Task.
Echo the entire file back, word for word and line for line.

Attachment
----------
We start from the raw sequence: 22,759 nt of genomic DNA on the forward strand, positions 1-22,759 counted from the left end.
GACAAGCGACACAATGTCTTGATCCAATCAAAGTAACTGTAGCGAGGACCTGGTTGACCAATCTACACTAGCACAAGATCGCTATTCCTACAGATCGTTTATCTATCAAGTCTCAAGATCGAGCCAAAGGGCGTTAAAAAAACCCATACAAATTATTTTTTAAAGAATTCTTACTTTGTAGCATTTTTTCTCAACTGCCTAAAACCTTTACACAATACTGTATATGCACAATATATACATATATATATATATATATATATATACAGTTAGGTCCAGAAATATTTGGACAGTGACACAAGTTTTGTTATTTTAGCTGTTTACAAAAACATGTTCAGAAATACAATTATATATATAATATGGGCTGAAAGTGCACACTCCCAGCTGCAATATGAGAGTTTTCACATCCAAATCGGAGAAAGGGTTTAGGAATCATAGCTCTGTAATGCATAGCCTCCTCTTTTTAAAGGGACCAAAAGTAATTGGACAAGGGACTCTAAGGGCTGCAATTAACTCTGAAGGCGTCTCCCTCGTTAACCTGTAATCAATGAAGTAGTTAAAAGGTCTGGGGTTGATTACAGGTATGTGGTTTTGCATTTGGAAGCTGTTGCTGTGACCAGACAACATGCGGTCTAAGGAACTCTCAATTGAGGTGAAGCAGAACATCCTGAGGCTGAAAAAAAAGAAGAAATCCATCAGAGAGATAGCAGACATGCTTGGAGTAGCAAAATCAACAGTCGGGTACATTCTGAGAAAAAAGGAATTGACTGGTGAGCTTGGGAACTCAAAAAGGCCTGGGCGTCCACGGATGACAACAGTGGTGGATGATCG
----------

We start from the raw sequence: 22,759 nt of genomic DNA on the forward strand, positions 1-22,759 counted from the left end.
GACAAGCGACACAATGTCTTGATCCAATCAAAGTAACTGTAGCGAGGACCTGGTTGACCAATCTACACTAGCACAAGATCGCTATTCCTACAGATCGTTTATCTATCAAGTCTCAAGATCGAGCCAAAGGGCGTTAAAAAAACCCATACAAATTATTTTTTAAAGAATTCTTACTTTGTAGCATTTTTTCTCAACTGCCTAAAACCTTTACACAATACTGTATATGCACAATATATACATATATATATATATATATATATATACAGTTAGGTCCAGAAATATTTGGACAGTGACACAAGTTTTGTTATTTTAGCTGTTTACAAAAACATGTTCAGAAATACAATTATATATATAATATGGGCTGAAAGTGCACACTCCCAGCTGCAATATGAGAGTTTTCACATCCAAATCGGAGAAAGGGTTTAGGAATCATAGCTCTGTAATGCATAGCCTCCTCTTTTTAAAGGGACCAAAAGTAATTGGACAAGGGACTCTAAGGGCTGCAATTAACTCTGAAGGCGTCTCCCTCGTTAACCTGTAATCAATGAAGTAGTTAAAAGGTCTGGGGTTGATTACAGGTATGTGGTTTTGCATTTGGAAGCTGTTGCTGTGACCAGACAACATGCGGTCTAAGGAACTCTCAATTGAGGTGAAGCAGAACATCCTGAGGCTGAAAAAAAAGAAGAAATCCATCAGAGAGATAGCAGACATGCTTGGAGTAGCAAAATCAACAGTCGGGTACATTCTGAGAAAAAAGGAATTGACTGGTGAGCTTGGGAACTCAAAAAGGCCTGGGCGTCCACGGATGACAACAGTGGTGGATGATCG